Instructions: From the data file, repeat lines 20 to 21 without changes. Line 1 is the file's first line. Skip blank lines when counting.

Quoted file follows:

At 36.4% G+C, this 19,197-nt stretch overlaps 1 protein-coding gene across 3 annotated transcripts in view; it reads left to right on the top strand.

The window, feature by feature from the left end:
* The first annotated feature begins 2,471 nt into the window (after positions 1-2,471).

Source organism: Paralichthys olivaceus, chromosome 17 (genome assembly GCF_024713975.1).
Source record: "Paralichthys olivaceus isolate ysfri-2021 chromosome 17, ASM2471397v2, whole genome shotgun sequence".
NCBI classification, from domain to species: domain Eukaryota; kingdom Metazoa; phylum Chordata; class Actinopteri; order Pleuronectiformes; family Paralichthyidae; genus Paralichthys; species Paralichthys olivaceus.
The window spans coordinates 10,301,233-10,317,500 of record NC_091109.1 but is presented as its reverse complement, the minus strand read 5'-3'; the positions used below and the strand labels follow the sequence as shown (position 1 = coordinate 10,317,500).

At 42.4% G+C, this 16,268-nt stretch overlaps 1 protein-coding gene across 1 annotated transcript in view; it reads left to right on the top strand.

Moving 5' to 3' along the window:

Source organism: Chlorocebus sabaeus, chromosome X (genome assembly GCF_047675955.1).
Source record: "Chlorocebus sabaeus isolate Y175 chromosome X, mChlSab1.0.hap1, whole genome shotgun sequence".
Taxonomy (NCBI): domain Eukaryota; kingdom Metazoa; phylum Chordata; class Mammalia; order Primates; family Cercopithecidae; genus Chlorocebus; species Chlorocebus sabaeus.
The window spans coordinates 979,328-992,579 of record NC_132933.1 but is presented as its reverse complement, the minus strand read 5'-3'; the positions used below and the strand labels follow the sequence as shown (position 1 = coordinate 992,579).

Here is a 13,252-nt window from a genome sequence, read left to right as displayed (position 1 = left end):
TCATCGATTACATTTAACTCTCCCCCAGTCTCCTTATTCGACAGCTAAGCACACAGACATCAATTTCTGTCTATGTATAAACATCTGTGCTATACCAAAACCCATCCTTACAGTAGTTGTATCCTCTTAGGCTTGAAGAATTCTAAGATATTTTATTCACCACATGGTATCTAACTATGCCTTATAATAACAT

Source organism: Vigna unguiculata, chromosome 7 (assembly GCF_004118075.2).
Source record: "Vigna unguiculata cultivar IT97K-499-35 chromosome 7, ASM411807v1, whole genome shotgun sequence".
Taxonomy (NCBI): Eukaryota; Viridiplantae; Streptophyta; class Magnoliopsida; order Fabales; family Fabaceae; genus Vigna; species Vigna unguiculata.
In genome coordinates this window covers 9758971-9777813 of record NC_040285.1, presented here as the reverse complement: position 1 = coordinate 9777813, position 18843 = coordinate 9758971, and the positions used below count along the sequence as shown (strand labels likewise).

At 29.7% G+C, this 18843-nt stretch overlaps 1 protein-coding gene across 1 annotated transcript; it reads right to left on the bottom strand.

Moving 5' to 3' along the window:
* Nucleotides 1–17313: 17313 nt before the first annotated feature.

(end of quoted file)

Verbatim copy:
At 29.7% G+C, this 18843-nt stretch overlaps 1 protein-coding gene across 1 annotated transcript; it reads right to left on the bottom strand.

Moving 5' to 3' along the window: